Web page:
This will do for the * search, I'm not sure how to do that for /.
nnoremap <silent> * :let @/= '\<' . expand('<cword>') . '\>' <bar> set hls <cr>
@/ is the search register, which we set to <cword>, the word under the cursor, surrounded by words boundaries \< \> to match actual words rather than parts of words.
The global command marks every line matching a pattern and executes a list of actions on them. Each action is separated by the pipe symbol, |. In
the pattern is ^, so all the lines are marked. Then, three actions are executed on the marked lines:
s/foo/bar/: substitute "foo" by "bar".
+t+: Duplicate the next line. ...
I found that /^\( inflating: \| extracting: \)\@!<CR> works.
For years if not decades, I found that zero-width matches evaded intuitive comprehension, especially those of the backward and non-matching type. For this reason, I've posted this answer rather than erasing the question. If this is too elementary, just let me know in the comments and I ...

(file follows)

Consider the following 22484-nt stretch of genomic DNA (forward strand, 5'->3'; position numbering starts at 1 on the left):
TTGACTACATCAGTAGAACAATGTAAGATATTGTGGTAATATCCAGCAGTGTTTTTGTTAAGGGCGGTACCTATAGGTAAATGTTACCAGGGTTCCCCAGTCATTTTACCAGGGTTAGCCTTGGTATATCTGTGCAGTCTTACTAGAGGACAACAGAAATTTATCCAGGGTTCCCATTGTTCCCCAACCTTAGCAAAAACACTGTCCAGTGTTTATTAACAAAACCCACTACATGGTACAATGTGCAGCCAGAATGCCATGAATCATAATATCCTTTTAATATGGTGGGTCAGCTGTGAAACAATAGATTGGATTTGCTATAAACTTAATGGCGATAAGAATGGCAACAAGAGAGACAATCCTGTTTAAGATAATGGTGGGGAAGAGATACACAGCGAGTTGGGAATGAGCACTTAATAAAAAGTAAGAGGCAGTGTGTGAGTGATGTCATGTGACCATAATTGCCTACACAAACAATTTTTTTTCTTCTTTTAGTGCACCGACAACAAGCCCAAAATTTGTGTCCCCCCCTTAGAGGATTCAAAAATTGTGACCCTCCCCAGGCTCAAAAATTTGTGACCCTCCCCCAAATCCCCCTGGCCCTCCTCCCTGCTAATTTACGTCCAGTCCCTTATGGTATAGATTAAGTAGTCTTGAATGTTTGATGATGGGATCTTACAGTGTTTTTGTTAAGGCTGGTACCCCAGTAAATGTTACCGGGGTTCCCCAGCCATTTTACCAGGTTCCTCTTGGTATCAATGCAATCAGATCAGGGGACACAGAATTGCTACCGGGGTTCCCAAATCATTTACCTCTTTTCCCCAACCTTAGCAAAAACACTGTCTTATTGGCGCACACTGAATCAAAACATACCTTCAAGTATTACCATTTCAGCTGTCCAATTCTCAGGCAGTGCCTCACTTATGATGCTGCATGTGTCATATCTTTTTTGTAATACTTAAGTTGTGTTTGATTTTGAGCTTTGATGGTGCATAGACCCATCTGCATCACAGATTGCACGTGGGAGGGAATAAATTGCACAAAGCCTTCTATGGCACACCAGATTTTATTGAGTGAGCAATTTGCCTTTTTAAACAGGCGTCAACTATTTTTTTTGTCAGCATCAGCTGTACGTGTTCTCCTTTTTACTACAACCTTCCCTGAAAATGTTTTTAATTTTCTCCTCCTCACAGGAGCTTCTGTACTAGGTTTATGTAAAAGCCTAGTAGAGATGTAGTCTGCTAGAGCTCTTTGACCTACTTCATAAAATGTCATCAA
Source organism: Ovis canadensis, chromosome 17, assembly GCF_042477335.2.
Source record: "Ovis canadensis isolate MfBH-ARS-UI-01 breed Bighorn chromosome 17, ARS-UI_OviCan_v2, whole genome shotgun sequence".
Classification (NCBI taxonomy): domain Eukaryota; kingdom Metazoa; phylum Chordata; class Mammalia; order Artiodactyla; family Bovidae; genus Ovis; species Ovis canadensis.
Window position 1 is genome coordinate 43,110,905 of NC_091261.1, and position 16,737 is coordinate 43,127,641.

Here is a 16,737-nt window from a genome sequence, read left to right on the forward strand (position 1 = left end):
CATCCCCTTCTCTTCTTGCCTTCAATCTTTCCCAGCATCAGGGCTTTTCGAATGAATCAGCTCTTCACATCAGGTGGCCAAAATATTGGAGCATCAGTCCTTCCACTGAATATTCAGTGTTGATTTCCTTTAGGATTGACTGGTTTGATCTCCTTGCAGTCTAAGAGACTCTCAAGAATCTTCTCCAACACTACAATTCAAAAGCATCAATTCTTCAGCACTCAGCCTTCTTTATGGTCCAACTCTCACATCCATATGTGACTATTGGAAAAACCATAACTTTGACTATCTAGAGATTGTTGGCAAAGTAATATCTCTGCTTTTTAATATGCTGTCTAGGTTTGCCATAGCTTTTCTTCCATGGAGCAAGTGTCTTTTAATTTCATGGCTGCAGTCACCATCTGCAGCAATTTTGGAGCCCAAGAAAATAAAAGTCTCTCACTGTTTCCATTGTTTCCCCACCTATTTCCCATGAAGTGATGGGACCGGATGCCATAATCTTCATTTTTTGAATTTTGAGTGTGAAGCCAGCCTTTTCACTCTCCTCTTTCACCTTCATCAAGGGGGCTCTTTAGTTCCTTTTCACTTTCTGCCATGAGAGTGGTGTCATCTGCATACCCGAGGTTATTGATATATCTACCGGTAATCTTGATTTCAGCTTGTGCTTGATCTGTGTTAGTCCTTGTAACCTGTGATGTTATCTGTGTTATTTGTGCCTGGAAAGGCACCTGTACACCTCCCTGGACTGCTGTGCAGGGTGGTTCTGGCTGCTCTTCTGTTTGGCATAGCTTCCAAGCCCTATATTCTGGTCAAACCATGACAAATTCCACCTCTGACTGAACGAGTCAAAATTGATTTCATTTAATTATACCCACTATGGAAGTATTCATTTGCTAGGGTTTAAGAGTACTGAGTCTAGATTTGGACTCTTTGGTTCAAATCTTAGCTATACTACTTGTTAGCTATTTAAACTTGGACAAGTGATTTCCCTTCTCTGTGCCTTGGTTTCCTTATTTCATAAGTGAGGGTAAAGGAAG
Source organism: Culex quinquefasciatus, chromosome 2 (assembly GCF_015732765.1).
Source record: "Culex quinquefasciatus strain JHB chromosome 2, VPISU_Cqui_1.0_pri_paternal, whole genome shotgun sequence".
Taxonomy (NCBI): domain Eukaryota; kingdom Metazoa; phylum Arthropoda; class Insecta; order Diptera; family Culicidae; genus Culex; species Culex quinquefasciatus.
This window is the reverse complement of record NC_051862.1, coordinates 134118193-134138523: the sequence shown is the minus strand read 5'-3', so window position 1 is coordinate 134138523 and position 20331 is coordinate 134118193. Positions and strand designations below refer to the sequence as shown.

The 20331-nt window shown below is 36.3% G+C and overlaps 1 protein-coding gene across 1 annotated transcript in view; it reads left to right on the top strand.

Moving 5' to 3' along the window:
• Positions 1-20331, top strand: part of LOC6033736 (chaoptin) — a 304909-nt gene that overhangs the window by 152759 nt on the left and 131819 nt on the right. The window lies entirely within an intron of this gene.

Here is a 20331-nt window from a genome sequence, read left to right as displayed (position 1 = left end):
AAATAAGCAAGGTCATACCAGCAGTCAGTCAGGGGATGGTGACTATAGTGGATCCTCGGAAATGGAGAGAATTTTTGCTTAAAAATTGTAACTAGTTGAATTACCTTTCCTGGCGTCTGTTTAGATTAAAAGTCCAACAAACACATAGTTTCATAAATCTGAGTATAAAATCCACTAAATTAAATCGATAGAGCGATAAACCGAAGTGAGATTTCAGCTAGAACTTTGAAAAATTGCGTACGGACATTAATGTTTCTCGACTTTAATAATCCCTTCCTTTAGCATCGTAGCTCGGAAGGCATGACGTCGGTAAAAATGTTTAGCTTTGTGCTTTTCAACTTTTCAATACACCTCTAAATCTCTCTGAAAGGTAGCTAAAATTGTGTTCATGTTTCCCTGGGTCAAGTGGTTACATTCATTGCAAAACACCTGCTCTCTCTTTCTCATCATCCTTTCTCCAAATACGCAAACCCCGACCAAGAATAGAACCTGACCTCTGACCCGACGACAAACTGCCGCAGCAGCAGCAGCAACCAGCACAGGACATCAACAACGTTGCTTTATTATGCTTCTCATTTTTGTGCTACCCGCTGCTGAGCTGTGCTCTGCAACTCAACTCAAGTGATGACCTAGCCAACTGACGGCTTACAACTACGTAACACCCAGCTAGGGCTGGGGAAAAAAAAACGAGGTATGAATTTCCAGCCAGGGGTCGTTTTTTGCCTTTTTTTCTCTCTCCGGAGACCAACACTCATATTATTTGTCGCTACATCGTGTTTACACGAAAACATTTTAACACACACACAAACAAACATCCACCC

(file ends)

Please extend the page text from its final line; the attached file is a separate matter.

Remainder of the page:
In recent versions of vim (around patch 8.2.0915), search takes a skip argument which can be used to create a move forward/backward to syntax group motion. Here is a rudimentary implementation:
function! SynMatches(syn) abort
return synIDattr(synID(line('.'), col('.'), 1), "name") =~# a:syn
function! SynMove(syn, dir) abort
Here is a quick starter implementation which simply moves forward until the syntax is matched. synID is generally quite slow, but fortunately, vim accelerates it in the forward direction using caching.
nnoremap <plug>(forward) <space>
function! s:forward_to(syn) abort
let l:save_view = winsaveview()
let [l:ol, l:oc] = [line('.'), col('.')]
With Neovim, you can use nvim-treesitter for parsing the syntax together with nvim-treesitter-textobjects to achieve this. Treesitter provides a parser rather than using regular expressions to find the objects, and can be used to replace Vim's native highlighting as well.